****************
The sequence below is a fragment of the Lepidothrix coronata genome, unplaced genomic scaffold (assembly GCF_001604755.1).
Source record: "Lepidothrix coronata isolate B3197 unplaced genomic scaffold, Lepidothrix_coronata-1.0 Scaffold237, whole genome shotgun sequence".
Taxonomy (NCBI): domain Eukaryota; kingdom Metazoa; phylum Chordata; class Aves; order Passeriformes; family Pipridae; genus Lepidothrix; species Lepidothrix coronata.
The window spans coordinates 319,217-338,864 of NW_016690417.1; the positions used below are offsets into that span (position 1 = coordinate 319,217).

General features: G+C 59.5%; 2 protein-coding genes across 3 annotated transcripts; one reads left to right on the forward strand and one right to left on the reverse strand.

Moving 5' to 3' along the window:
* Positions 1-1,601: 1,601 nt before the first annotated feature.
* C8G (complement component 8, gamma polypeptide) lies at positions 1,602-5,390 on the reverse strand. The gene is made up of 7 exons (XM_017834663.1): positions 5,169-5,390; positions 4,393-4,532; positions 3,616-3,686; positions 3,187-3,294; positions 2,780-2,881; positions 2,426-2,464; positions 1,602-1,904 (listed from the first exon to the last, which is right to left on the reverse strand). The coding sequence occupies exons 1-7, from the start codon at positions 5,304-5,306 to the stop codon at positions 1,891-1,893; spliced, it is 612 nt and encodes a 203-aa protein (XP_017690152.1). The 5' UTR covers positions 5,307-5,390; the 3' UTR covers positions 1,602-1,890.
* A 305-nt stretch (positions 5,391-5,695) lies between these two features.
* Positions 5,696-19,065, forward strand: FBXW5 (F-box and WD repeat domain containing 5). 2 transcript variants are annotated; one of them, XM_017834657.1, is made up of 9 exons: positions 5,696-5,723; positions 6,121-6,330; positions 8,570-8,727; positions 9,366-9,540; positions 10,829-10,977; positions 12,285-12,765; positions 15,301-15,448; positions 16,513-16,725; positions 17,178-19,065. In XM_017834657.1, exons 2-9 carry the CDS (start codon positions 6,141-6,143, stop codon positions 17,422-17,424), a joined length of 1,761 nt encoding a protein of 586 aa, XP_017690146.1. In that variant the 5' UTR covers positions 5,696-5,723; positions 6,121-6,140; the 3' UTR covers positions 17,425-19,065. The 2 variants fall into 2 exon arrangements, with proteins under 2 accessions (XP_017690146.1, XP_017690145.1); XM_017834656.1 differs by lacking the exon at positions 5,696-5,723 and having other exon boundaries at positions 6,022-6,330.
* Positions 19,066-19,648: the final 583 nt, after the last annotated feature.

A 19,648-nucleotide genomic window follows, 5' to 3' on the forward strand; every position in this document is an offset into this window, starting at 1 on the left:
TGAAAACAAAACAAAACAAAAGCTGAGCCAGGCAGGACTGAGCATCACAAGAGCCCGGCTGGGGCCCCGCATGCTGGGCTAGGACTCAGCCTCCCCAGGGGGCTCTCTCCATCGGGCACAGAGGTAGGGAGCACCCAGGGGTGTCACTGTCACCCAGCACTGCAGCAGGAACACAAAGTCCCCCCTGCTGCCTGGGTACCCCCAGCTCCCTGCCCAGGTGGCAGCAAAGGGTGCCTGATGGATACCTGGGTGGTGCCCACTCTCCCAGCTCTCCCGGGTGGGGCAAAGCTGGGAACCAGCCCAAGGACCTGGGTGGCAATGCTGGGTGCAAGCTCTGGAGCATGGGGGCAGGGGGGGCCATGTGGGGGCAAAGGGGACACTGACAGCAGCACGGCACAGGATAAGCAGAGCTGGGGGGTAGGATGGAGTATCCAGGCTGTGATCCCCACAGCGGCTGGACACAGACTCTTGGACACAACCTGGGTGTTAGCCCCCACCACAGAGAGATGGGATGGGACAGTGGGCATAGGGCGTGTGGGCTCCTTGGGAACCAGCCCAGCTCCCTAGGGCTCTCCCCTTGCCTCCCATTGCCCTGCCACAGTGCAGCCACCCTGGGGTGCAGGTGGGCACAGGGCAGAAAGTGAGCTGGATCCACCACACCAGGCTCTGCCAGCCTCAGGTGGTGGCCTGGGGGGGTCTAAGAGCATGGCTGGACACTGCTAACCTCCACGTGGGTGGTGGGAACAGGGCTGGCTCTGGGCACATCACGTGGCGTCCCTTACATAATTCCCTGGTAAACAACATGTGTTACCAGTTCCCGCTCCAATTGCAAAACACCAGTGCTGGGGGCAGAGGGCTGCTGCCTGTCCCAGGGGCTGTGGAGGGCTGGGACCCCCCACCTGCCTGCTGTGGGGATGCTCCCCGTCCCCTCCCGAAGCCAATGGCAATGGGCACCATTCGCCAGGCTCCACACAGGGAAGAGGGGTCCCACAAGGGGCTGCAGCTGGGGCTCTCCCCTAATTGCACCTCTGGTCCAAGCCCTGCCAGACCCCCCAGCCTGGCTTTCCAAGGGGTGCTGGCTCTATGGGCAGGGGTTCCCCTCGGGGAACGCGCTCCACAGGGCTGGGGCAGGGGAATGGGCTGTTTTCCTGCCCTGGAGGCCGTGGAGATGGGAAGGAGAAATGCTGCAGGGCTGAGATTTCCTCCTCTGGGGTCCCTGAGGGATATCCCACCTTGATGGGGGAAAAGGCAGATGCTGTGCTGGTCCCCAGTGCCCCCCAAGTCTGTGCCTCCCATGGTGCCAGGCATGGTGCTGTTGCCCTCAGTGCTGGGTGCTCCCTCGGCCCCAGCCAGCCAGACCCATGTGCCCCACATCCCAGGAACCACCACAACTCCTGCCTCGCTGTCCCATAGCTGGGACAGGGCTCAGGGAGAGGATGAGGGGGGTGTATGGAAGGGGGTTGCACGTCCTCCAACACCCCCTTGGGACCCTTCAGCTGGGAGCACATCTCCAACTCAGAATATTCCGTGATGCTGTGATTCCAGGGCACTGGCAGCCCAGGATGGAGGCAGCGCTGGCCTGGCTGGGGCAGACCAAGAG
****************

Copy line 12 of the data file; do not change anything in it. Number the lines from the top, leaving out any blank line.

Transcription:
A 19,648-nucleotide genomic window follows, 5' to 3' on the forward strand; every position in this document is an offset into this window, starting at 1 on the left: